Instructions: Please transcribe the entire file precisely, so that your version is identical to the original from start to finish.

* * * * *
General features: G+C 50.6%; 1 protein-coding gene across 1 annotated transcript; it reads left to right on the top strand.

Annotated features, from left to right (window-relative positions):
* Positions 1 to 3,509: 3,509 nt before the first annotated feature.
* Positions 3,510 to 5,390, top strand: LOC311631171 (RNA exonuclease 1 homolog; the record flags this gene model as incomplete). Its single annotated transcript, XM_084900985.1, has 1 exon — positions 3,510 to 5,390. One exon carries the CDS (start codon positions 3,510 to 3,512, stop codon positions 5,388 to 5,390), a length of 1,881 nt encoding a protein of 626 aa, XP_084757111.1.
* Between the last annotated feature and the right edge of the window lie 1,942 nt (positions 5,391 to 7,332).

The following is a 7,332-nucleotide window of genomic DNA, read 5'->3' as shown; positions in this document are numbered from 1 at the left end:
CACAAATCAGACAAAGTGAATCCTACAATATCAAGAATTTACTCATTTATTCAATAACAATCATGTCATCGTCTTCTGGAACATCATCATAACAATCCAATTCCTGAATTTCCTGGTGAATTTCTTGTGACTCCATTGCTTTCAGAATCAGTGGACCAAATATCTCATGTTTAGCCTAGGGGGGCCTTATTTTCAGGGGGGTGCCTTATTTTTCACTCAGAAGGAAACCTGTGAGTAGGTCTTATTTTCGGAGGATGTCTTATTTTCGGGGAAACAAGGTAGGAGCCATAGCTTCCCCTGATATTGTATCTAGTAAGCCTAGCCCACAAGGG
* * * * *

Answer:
General features: G+C 50.6%; 1 protein-coding gene across 1 annotated transcript; it reads left to right on the top strand.

Annotated features, from left to right (window-relative positions):
* Positions 1 to 3,509: 3,509 nt before the first annotated feature.
* Positions 3,510 to 5,390, top strand: LOC311631171 (RNA exonuclease 1 homolog; the record flags this gene model as incomplete). Its single annotated transcript, XM_084900985.1, has 1 exon — positions 3,510 to 5,390. One exon carries the CDS (start codon positions 3,510 to 3,512, stop codon positions 5,388 to 5,390), a length of 1,881 nt encoding a protein of 626 aa, XP_084757111.1.
* Between the last annotated feature and the right edge of the window lie 1,942 nt (positions 5,391 to 7,332).

The following is a 7,332-nucleotide window of genomic DNA, read 5'->3' as shown; positions in this document are numbered from 1 at the left end:
CACAAATCAGACAAAGTGAATCCTACAATATCAAGAATTTACTCATTTATTCAATAACAATCATGTCATCGTCTTCTGGAACATCATCATAACAATCCAATTCCTGAATTTCCTGGTGAATTTCTTGTGACTCCATTGCTTTCAGAATCAGTGGACCAAATATCTCATGTTTAGCCTAGGGGGGCCTTATTTTCAGGGGGGTGCCTTATTTTTCACTCAGAAGGAAACCTGTGAGTAGGTCTTATTTTCGGAGGATGTCTTATTTTCGGGGAAACAAGGTAGGAGCCATAGCTTCCCCTGATATTGTATCTAGTAAGCCTAGCCCACAAGGG